According to the U.S. Constitution, every four years the president and vice president are chosen by a group of electors, collectively called the Electoral College. The Constitution says electors can’t be anyone in a federal office, but otherwise leaves it up to the individual states to regulate. Today, there are 538 electors. That’s one for each member of the House of Representatives, one for each Senator, and three for the District of Columbia.

   How Electors Are Selected: Every state appoints its electors according to its own laws. Most state parties select their number of electors at the county, district, or state conventions. On Election Day, whoever wins the popular vote in the state typically gets all electors. But results are not certified until the electors meet on the first Monday after the second Wednesday in December.

   Faithless Electors: The process of electing the president is usually smooth and transparent – but there have been exceptions. In some cases, electors go against the popular vote result in their state and vote for whoever they want. But electors don’t break faith often. When they do, they usually don’t vote for the other leading candidate. Instead, it’s usually to make a political statement. ...In 2020, the U.S. Supreme Court ruled states do have the constitutional power to force electors to vote along with their popular vote. And although every state can prevent faithless electors, they are not required to do so.


Video: Is the Electoral College at Odds With the Constitution? — Matt Christiansen rebuts Chris Hayes for an absurd argument against American government.


Video for kids: What Is The Electoral College? Jordan Sekulow ACLJ Executive Director: From Bald Beagle, an educational channel for kids. “What Is the Electoral College?” This fun kids’ video is meant to simplify this Electoral College thing they’ll be hearing about over the next week. As we’ve seen in the media, even adults could use this refresher on how our Constitution sets up electing the President. Within hours, extreme Leftists and atheists began attacking the video and the ACLJ for “brainwashing” kids with conservative propaganda. Bald Beagle is our brand-new channel creating engaging, educational content that illustrates the great – and sometimes complicated – history of our country. Our videos help explain how the government works, and highlight the moral principles it was founded on. Not surprisingly, the Left hates that. They want America’s history erased and rewritten. In their twisted new American story, conservatives and people of faith will be the villains. Talk about brainwashing. We cannot allow America to become a dystopian socialist nightmare. Children are the future of our nation. They need to know the truth. Watch the video with your kids and grandkids.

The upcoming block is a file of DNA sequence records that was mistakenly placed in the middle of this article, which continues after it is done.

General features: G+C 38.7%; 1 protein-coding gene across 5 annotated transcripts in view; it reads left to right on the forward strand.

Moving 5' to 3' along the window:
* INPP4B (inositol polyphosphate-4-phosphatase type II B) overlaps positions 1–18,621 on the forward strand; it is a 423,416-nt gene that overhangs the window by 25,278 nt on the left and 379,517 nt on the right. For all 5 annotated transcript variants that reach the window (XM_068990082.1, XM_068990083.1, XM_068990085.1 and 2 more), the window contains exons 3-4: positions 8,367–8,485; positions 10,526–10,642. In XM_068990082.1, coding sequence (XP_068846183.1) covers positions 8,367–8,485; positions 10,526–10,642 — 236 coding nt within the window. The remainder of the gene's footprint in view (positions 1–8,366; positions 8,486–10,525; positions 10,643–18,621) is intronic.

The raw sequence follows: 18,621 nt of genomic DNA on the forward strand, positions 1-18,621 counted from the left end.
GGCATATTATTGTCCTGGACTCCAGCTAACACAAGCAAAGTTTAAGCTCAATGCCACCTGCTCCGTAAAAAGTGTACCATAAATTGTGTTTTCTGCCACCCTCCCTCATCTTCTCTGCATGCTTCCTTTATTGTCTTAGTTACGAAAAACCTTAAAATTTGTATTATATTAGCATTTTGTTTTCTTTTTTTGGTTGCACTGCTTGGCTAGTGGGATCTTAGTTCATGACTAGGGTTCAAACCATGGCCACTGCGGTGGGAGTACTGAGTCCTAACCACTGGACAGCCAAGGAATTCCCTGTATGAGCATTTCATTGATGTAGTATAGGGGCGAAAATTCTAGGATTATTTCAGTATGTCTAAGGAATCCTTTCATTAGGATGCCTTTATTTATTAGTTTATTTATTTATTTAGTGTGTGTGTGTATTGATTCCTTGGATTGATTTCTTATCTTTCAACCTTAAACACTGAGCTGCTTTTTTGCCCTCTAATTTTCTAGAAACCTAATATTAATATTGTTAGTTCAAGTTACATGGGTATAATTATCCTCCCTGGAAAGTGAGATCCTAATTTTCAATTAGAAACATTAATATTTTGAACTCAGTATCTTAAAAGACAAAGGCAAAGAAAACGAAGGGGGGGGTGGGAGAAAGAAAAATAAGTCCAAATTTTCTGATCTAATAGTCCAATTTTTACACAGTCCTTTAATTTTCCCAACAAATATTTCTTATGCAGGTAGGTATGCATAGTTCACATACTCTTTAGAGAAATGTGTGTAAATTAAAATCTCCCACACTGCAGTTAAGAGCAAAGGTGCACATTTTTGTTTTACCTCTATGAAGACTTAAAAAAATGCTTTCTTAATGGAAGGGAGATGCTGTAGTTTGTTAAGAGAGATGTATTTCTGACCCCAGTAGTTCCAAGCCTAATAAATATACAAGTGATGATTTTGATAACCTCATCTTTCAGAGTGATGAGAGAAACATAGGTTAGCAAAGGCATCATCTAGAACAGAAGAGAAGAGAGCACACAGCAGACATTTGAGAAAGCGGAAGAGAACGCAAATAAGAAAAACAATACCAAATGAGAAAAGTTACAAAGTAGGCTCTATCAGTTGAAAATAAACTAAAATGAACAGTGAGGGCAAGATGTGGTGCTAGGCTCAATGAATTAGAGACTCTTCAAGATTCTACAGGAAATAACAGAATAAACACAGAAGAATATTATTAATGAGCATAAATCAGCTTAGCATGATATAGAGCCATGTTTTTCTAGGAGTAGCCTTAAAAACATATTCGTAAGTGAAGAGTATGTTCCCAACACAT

The Constitutional Convention discusses presidential selection - by Tara Ross - ... Despite these random ideas, two election methods stayed at the forefront of the discussion for much of the Convention: legislative selection (i.e. Congress chooses the President) versus a national, direct popular election.

   The small states, in particular, worried about a direct election. They were sure that they would be constantly outvoted by the large states.

   Roger Sherman of Connecticut believed that the “largest State will have the best chance for the appointment.” Charles Pinckney of South Carolina agreed. “An Election by the people,” he observed, “[is] liable to the most obvious & striking objections. They will be led by a few active & designing men. The most populous States by combining in favor of the same individual will be able to carry their points.”

   At one point, another delegate from Delaware admonished the large states rather forcefully. “I do not, gentlemen, trust you,” Gunning Bedford thundered. “If you possess the power, the abuse of it could not be checked; and what then would prevent you from exercising it to our destruction?”

   Ultimately, the delegates brokered a compromise. As it operates today, our elections are a blend of democracy (state-level elections among individuals on Election Day) and federalism (an election among the states themselves in the Electoral College vote). Large states have more electoral votes, reflecting their greater populations. But small states are guaranteed a minimum of three votes, no matter what.